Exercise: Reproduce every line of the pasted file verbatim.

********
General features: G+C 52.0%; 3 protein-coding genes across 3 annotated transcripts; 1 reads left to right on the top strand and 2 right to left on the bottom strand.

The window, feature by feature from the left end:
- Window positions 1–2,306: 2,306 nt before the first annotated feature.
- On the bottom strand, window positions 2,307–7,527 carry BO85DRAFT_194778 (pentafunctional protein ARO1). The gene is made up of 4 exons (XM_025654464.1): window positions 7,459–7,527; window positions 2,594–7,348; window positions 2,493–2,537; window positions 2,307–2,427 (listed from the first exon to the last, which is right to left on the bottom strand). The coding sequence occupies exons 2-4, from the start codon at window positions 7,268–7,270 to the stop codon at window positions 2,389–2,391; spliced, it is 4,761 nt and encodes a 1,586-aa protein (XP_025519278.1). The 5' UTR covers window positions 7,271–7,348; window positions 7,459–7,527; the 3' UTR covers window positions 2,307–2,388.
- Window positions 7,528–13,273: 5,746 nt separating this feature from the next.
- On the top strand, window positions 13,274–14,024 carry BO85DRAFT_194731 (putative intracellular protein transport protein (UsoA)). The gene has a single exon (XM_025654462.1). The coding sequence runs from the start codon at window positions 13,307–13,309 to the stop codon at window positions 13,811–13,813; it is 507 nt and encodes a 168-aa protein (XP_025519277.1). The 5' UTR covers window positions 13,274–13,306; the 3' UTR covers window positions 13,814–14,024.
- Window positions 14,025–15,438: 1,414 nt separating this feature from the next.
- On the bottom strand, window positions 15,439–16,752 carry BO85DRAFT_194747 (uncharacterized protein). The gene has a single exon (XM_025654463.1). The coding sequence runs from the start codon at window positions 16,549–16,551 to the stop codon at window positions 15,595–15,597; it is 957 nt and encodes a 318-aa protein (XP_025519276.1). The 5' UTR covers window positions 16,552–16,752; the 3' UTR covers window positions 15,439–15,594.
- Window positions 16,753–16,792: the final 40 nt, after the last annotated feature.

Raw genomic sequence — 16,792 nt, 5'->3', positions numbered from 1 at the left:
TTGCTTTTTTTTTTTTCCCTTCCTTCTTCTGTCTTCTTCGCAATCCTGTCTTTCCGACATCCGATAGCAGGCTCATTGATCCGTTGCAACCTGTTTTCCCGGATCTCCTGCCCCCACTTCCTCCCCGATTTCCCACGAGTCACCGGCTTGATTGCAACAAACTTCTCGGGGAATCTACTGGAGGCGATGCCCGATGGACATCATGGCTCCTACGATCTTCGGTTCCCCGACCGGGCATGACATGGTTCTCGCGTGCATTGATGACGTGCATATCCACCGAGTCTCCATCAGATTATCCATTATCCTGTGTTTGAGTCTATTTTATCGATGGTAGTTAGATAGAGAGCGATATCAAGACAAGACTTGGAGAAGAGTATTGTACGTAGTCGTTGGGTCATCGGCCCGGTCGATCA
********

General features: G+C 52.0%; 3 protein-coding genes across 3 annotated transcripts; 1 reads left to right on the top strand and 2 right to left on the bottom strand.

The window, feature by feature from the left end:
- Window positions 1–2,306: 2,306 nt before the first annotated feature.
- On the bottom strand, window positions 2,307–7,527 carry BO85DRAFT_194778 (pentafunctional protein ARO1). The gene is made up of 4 exons (XM_025654464.1): window positions 7,459–7,527; window positions 2,594–7,348; window positions 2,493–2,537; window positions 2,307–2,427 (listed from the first exon to the last, which is right to left on the bottom strand). The coding sequence occupies exons 2-4, from the start codon at window positions 7,268–7,270 to the stop codon at window positions 2,389–2,391; spliced, it is 4,761 nt and encodes a 1,586-aa protein (XP_025519278.1). The 5' UTR covers window positions 7,271–7,348; window positions 7,459–7,527; the 3' UTR covers window positions 2,307–2,388.
- Window positions 7,528–13,273: 5,746 nt separating this feature from the next.
- On the top strand, window positions 13,274–14,024 carry BO85DRAFT_194731 (putative intracellular protein transport protein (UsoA)). The gene has a single exon (XM_025654462.1). The coding sequence runs from the start codon at window positions 13,307–13,309 to the stop codon at window positions 13,811–13,813; it is 507 nt and encodes a 168-aa protein (XP_025519277.1). The 5' UTR covers window positions 13,274–13,306; the 3' UTR covers window positions 13,814–14,024.
- Window positions 14,025–15,438: 1,414 nt separating this feature from the next.
- On the bottom strand, window positions 15,439–16,752 carry BO85DRAFT_194747 (uncharacterized protein). The gene has a single exon (XM_025654463.1). The coding sequence runs from the start codon at window positions 16,549–16,551 to the stop codon at window positions 15,595–15,597; it is 957 nt and encodes a 318-aa protein (XP_025519276.1). The 5' UTR covers window positions 16,552–16,752; the 3' UTR covers window positions 15,439–15,594.
- Window positions 16,753–16,792: the final 40 nt, after the last annotated feature.

Raw genomic sequence — 16,792 nt, 5'->3', positions numbered from 1 at the left:
TTGCTTTTTTTTTTTTCCCTTCCTTCTTCTGTCTTCTTCGCAATCCTGTCTTTCCGACATCCGATAGCAGGCTCATTGATCCGTTGCAACCTGTTTTCCCGGATCTCCTGCCCCCACTTCCTCCCCGATTTCCCACGAGTCACCGGCTTGATTGCAACAAACTTCTCGGGGAATCTACTGGAGGCGATGCCCGATGGACATCATGGCTCCTACGATCTTCGGTTCCCCGACCGGGCATGACATGGTTCTCGCGTGCATTGATGACGTGCATATCCACCGAGTCTCCATCAGATTATCCATTATCCTGTGTTTGAGTCTATTTTATCGATGGTAGTTAGATAGAGAGCGATATCAAGACAAGACTTGGAGAAGAGTATTGTACGTAGTCGTTGGGTCATCGGCCCGGTCGATCA